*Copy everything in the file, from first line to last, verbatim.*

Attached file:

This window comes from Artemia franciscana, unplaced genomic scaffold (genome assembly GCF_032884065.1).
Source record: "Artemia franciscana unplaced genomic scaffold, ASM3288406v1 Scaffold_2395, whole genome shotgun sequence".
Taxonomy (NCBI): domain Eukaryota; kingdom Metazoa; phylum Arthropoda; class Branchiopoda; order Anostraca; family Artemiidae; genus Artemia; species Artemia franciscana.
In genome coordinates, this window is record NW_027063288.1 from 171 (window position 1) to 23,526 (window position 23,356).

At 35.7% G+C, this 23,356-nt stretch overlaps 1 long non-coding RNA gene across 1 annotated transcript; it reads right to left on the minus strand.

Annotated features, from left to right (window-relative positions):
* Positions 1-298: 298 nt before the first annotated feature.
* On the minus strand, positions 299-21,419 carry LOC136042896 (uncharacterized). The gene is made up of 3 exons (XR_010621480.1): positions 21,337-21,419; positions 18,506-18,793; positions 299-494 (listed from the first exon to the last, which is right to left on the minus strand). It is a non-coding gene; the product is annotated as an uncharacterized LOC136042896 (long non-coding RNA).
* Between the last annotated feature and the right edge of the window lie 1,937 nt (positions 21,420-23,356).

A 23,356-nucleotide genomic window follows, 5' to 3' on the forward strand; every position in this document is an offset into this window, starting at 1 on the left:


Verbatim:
This window comes from Artemia franciscana, unplaced genomic scaffold (genome assembly GCF_032884065.1).
Source record: "Artemia franciscana unplaced genomic scaffold, ASM3288406v1 Scaffold_2395, whole genome shotgun sequence".
Taxonomy (NCBI): domain Eukaryota; kingdom Metazoa; phylum Arthropoda; class Branchiopoda; order Anostraca; family Artemiidae; genus Artemia; species Artemia franciscana.
In genome coordinates, this window is record NW_027063288.1 from 171 (window position 1) to 23,526 (window position 23,356).

At 35.7% G+C, this 23,356-nt stretch overlaps 1 long non-coding RNA gene across 1 annotated transcript; it reads right to left on the minus strand.

Annotated features, from left to right (window-relative positions):
* Positions 1-298: 298 nt before the first annotated feature.
* On the minus strand, positions 299-21,419 carry LOC136042896 (uncharacterized). The gene is made up of 3 exons (XR_010621480.1): positions 21,337-21,419; positions 18,506-18,793; positions 299-494 (listed from the first exon to the last, which is right to left on the minus strand). It is a non-coding gene; the product is annotated as an uncharacterized LOC136042896 (long non-coding RNA).
* Between the last annotated feature and the right edge of the window lie 1,937 nt (positions 21,420-23,356).

A 23,356-nucleotide genomic window follows, 5' to 3' on the forward strand; every position in this document is an offset into this window, starting at 1 on the left: